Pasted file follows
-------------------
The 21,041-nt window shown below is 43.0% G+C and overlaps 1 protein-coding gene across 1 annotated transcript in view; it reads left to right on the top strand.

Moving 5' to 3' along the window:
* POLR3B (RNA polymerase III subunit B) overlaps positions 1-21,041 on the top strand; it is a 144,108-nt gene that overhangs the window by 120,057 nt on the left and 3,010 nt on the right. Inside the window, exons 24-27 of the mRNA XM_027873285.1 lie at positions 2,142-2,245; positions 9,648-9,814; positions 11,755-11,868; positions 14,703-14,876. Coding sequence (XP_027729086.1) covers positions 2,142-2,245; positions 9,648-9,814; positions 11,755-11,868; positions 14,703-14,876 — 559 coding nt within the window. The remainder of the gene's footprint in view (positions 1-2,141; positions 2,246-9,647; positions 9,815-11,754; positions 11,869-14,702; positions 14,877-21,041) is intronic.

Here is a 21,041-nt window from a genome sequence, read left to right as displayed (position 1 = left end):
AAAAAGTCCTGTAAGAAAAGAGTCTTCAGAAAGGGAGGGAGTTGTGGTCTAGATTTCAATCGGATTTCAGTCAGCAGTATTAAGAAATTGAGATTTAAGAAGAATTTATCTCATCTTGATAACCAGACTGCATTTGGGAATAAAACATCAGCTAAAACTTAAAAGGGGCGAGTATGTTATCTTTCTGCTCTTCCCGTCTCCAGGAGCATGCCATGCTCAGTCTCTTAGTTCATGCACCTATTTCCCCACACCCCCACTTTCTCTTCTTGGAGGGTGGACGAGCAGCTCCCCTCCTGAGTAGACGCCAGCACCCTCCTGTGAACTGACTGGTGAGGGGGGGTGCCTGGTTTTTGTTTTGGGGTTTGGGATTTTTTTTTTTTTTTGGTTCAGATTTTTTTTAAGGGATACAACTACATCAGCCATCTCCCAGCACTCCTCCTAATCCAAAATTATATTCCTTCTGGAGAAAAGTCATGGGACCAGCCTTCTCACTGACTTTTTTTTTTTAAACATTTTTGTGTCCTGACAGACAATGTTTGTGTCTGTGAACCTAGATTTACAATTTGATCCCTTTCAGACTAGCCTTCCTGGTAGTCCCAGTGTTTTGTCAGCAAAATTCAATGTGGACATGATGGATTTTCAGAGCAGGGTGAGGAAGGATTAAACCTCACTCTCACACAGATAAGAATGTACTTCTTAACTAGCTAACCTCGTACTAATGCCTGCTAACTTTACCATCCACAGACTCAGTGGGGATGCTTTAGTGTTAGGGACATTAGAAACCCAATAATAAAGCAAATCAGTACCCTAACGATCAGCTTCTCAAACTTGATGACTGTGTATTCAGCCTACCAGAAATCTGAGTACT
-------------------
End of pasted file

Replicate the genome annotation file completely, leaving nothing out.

The 21,041-nt window shown below is 43.0% G+C and overlaps 1 protein-coding gene across 1 annotated transcript in view; it reads left to right on the top strand.

Moving 5' to 3' along the window:
* POLR3B (RNA polymerase III subunit B) overlaps positions 1-21,041 on the top strand; it is a 144,108-nt gene that overhangs the window by 120,057 nt on the left and 3,010 nt on the right. Inside the window, exons 24-27 of the mRNA XM_027873285.1 lie at positions 2,142-2,245; positions 9,648-9,814; positions 11,755-11,868; positions 14,703-14,876. Coding sequence (XP_027729086.1) covers positions 2,142-2,245; positions 9,648-9,814; positions 11,755-11,868; positions 14,703-14,876 — 559 coding nt within the window. The remainder of the gene's footprint in view (positions 1-2,141; positions 2,246-9,647; positions 9,815-11,754; positions 11,869-14,702; positions 14,877-21,041) is intronic.

Here is a 21,041-nt window from a genome sequence, read left to right as displayed (position 1 = left end):
AAAAAGTCCTGTAAGAAAAGAGTCTTCAGAAAGGGAGGGAGTTGTGGTCTAGATTTCAATCGGATTTCAGTCAGCAGTATTAAGAAATTGAGATTTAAGAAGAATTTATCTCATCTTGATAACCAGACTGCATTTGGGAATAAAACATCAGCTAAAACTTAAAAGGGGCGAGTATGTTATCTTTCTGCTCTTCCCGTCTCCAGGAGCATGCCATGCTCAGTCTCTTAGTTCATGCACCTATTTCCCCACACCCCCACTTTCTCTTCTTGGAGGGTGGACGAGCAGCTCCCCTCCTGAGTAGACGCCAGCACCCTCCTGTGAACTGACTGGTGAGGGGGGGTGCCTGGTTTTTGTTTTGGGGTTTGGGATTTTTTTTTTTTTTTGGTTCAGATTTTTTTTAAGGGATACAACTACATCAGCCATCTCCCAGCACTCCTCCTAATCCAAAATTATATTCCTTCTGGAGAAAAGTCATGGGACCAGCCTTCTCACTGACTTTTTTTTTTTAAACATTTTTGTGTCCTGACAGACAATGTTTGTGTCTGTGAACCTAGATTTACAATTTGATCCCTTTCAGACTAGCCTTCCTGGTAGTCCCAGTGTTTTGTCAGCAAAATTCAATGTGGACATGATGGATTTTCAGAGCAGGGTGAGGAAGGATTAAACCTCACTCTCACACAGATAAGAATGTACTTCTTAACTAGCTAACCTCGTACTAATGCCTGCTAACTTTACCATCCACAGACTCAGTGGGGATGCTTTAGTGTTAGGGACATTAGAAACCCAATAATAAAGCAAATCAGTACCCTAACGATCAGCTTCTCAAACTTGATGACTGTGTATTCAGCCTACCAGAAATCTGAGTACT